• Germany will currently only allow EU citizens, EU residents, and residents of certain other specific countries to enter. The United States is not one of those countries. U.S. citizens traveling to Germany from the United States will not be permitted to enter unless they meet one of only a few narrow exceptions. If you do not meet one of these exceptions but believe your circumstances merit entry to Germany, or if you need clarification, you should contact the German Embassy in Washington D.C. regarding entry permission.  The U.S. Embassy and Consulates in Germany cannot give you permission to enter Germany. 
  • Persons entering Germany who have spent time in an RKI-designated risk area in the 10 days prior to entry are required to submit a digital registration on entry. 
  • Is a negative COVID-19 test (PCR and/or serology) required for entry? YES. Starting January 14, mandatory COVID-19 testing is required to enter or transit through Germany, with specific conditions depending on the type of risk area the traveler has visited prior to entering Germany. The list of risk areas can be found on the RKI website and the tests must meet the criteria laid out by the RKI.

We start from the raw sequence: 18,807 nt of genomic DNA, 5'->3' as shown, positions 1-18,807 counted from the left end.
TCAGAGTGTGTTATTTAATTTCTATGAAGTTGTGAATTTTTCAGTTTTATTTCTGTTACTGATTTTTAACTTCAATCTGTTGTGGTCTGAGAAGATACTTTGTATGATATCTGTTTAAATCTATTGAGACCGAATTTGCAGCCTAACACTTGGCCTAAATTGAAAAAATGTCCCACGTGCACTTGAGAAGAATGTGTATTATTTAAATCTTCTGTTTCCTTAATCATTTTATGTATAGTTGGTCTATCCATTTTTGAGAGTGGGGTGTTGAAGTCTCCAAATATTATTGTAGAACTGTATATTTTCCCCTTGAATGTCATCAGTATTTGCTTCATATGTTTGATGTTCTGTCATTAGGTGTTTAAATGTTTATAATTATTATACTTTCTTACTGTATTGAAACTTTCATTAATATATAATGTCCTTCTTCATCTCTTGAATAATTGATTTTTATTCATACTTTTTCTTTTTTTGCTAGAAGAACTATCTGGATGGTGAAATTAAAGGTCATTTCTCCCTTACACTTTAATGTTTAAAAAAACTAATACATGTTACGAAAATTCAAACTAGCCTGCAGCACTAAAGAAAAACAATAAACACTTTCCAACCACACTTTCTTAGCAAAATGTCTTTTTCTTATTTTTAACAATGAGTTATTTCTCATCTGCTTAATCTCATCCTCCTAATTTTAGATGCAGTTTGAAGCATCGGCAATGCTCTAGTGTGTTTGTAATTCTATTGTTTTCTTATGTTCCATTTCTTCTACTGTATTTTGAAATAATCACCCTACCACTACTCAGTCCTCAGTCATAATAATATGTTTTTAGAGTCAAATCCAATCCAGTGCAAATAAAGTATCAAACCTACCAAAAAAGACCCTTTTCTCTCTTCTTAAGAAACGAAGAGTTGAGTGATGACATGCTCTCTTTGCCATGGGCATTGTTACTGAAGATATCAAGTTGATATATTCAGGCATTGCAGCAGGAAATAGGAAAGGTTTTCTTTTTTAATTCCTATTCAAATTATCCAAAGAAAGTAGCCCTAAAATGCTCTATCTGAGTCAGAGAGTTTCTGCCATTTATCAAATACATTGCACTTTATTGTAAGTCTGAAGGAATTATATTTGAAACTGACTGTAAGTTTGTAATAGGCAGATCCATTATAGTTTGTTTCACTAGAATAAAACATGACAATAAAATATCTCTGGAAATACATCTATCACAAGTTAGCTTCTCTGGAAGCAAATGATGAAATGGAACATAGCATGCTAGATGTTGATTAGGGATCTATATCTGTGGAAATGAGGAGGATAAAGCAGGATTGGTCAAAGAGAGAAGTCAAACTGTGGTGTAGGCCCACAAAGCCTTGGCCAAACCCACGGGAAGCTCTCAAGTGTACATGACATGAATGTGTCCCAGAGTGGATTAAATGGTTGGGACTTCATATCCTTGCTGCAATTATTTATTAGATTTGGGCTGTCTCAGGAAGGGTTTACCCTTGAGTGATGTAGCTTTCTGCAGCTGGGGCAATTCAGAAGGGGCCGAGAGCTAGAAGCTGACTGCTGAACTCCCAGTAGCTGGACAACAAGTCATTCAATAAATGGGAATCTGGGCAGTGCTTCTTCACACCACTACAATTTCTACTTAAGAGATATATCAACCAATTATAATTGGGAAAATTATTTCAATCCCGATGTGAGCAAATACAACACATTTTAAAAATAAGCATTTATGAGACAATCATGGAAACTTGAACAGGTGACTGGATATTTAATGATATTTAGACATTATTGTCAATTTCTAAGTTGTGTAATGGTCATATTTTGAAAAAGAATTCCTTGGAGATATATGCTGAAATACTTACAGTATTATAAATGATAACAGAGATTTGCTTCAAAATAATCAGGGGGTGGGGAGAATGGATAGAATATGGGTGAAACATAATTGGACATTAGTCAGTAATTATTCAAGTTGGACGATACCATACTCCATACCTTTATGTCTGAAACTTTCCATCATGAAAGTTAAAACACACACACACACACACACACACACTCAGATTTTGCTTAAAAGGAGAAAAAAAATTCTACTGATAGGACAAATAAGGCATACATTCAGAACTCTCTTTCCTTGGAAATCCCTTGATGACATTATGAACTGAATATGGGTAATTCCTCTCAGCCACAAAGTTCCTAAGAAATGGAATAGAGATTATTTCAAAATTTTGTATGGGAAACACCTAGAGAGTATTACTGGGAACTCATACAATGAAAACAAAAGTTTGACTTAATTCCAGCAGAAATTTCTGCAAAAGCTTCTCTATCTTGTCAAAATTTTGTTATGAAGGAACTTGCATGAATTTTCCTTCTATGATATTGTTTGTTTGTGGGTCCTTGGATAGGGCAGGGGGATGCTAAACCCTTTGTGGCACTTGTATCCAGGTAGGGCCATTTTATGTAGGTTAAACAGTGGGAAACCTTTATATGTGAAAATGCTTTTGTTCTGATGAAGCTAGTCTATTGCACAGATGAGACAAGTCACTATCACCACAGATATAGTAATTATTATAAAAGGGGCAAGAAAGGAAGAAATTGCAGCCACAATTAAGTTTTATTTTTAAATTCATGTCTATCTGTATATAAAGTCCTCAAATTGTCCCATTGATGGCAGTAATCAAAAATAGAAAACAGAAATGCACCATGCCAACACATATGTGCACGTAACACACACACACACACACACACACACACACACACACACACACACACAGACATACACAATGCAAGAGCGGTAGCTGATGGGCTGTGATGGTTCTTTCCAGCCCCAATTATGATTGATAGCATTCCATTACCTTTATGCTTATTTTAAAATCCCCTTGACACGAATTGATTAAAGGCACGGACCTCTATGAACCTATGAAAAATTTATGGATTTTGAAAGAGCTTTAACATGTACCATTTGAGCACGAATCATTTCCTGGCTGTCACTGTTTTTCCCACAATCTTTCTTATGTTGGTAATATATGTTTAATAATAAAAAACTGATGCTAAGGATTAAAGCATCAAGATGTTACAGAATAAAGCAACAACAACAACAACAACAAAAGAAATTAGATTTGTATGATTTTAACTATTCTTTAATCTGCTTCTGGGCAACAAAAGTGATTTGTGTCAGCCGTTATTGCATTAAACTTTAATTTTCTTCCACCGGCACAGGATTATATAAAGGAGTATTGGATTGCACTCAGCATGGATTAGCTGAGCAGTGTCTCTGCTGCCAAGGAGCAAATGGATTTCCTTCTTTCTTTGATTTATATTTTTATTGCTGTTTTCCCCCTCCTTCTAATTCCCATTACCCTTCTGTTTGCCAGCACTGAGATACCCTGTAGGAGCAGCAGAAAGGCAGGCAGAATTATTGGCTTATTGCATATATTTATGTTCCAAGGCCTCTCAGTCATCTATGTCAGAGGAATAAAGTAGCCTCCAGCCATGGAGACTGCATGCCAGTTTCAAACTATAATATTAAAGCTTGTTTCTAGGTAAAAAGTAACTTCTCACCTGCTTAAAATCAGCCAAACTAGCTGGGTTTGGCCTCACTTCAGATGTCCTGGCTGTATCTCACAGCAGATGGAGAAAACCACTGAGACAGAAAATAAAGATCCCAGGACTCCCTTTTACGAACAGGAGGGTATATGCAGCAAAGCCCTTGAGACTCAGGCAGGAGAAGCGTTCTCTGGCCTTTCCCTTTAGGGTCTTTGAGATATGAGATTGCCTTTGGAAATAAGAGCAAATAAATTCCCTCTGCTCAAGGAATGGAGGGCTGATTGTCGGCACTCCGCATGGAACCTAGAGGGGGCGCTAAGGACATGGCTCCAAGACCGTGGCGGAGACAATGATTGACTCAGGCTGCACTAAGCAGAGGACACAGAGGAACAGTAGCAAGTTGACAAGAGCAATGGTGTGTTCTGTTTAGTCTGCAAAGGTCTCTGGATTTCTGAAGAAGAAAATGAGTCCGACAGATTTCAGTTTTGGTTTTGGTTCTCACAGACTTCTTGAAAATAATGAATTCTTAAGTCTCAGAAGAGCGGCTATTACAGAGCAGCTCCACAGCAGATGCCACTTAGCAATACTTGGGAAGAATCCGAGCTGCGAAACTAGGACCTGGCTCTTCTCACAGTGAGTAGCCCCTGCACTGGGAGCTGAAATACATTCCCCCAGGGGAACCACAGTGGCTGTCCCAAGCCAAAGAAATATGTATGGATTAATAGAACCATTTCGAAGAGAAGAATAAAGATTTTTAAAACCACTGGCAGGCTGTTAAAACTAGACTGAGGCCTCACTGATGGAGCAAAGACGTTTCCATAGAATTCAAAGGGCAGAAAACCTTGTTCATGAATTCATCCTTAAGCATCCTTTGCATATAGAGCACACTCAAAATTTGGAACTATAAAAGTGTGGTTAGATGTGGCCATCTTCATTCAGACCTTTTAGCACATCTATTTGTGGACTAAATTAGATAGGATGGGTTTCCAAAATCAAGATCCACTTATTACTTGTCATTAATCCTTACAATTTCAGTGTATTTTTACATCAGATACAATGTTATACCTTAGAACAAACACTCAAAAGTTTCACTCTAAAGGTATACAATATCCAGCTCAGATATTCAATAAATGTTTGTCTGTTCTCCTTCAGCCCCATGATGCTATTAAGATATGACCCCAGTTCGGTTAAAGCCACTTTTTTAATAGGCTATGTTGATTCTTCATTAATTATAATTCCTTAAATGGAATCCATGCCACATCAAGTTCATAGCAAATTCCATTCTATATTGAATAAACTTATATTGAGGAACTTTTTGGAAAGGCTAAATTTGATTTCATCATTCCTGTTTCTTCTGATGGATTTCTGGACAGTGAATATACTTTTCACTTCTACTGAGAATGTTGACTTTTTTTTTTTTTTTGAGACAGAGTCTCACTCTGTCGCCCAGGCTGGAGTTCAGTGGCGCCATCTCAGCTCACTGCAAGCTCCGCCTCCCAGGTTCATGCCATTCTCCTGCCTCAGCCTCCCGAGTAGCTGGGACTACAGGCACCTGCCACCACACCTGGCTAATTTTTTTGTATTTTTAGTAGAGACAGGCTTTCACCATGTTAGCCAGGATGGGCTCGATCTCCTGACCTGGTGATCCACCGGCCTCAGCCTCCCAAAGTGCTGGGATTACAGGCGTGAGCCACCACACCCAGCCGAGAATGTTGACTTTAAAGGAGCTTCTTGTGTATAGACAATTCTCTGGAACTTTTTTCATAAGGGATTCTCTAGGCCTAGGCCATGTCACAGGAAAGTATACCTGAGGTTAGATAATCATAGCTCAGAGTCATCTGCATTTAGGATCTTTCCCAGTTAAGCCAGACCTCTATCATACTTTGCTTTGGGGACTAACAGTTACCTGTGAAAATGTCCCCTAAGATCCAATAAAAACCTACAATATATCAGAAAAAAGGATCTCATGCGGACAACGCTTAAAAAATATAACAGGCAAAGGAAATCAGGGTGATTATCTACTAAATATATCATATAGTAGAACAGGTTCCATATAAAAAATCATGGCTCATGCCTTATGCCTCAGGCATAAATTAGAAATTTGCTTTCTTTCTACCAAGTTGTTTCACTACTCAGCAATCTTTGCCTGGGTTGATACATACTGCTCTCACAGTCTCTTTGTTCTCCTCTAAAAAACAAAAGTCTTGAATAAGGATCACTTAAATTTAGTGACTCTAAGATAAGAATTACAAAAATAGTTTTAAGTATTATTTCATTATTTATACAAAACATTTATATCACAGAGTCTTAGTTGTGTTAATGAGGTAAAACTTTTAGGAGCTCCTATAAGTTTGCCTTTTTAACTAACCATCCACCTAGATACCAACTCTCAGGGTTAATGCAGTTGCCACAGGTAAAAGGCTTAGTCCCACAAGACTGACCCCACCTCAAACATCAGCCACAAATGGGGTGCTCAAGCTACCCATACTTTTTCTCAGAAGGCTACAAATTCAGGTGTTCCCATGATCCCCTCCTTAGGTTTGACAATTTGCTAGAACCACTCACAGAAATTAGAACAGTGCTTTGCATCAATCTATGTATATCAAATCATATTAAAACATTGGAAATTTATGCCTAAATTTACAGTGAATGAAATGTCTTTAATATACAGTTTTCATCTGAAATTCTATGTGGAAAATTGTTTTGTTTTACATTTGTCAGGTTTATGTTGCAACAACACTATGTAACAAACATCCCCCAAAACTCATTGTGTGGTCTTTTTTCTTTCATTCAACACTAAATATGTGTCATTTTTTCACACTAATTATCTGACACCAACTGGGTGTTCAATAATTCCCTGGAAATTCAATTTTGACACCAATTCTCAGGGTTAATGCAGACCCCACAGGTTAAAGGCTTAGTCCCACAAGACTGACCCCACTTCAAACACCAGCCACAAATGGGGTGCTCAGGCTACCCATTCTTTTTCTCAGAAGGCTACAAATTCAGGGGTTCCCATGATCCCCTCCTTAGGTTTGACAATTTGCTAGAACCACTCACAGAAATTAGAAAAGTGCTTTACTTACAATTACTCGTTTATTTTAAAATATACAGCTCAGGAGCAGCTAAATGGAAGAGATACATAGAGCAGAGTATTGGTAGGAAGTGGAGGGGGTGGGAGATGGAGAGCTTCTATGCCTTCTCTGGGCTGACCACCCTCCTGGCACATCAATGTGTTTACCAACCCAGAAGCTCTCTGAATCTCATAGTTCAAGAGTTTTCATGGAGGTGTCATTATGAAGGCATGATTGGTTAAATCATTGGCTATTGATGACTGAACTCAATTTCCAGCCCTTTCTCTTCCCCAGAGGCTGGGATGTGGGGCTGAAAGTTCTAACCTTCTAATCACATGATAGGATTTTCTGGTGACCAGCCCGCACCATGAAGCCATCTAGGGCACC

• Travelers who have stayed in an RKI-designated risk area” in the 10 days prior to entry must show a negative test that is no more than 48 hours old or must take a test no later than 48 hours after arrival. 
    • Travelers who have stayed in an RKI-designated high incidence area in the 10 days prior to entry must show a negative test that is no more than 48 hours old, and must produce the test results when requested by airlines or competent authorities. Note that as of January 24, 2021, the United States is a designated “high incidence area, and passengers traveling from the United States must show a negative test result in order to board an airplane destined for Germany.